Authors:
Xingshun Qi; Guohong Han; Chuangye He; Zhanxin Yin; Hongbo Zhang; Jianhong Wang; Jielai Xia; Hongwei Cai; Zhiping Yang; Ming Bai; Kaichun Wu; Daiming Fan
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Publication Detail:
Type:  Journal Article    
Journal Detail:
Title:  Medical science monitor : international medical journal of experimental and clinical research     Volume:  18     ISSN:  1643-3750     ISO Abbreviation:  Med. Sci. Monit.     Publication Date:  2012 Aug 
Date Detail:
Created Date:  2012-07-31     Completed Date:  2012-12-18     Revised Date:  2013-07-12    
Medline Journal Info:
Nlm Unique ID:  9609063     Medline TA:  Med Sci Monit     Country:  Poland    
Other Details:
Languages:  eng     Pagination:  HY37-41     Citation Subset:  IM    
Affiliation:
Department of Liver Disease and Digestive Interventional Radiology, Xijing Hospital of Digestive Diseases, Fourth Military Medical University, Xi'an, China.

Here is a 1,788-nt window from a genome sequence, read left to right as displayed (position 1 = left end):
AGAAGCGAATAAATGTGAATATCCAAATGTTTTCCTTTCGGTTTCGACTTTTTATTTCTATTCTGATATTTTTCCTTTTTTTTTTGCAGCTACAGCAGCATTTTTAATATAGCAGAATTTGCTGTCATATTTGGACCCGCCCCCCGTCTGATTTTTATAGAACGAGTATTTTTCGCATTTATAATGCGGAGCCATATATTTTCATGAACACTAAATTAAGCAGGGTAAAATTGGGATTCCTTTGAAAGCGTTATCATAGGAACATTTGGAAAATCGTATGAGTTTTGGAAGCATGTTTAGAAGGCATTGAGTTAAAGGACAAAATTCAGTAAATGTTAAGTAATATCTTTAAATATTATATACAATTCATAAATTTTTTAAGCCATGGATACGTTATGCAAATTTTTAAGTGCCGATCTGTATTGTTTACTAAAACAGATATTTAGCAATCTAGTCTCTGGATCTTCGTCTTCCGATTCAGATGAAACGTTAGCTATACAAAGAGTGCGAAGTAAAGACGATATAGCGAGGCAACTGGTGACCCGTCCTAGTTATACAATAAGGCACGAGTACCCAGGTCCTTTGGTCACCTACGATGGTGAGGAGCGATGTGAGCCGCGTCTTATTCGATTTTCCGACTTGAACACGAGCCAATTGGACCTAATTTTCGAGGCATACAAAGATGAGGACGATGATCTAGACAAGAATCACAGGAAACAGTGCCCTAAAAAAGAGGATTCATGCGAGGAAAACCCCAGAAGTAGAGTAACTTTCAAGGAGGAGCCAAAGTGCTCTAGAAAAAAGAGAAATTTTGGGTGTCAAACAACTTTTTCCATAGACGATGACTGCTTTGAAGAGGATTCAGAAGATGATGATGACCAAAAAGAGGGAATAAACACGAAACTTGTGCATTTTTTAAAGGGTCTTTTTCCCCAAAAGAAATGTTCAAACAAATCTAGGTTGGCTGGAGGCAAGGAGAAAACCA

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MeSH Terms
Descriptor/Qualifier:
Hemorrhage / prevention & control,  surgery*
Humans
Liver Cirrhosis / complications,  surgery*
Liver Neoplasms / complications
Models, Biological*
Portal Vein / pathology*
Portasystemic Shunt, Transjugular Intrahepatic*
Varicose Veins / prevention & control,  surgery*
Venous Thrombosis / complications*,  surgery
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Journal ID (nlm-ta): Med Sci Monit
Journal ID (iso-abbrev): Med. Sci. Monit
Journal ID (publisher-id): Medical Science Monitor
ISSN: 1234-1010
ISSN: 1643-3750
Publisher: International Scientific Literature, Inc.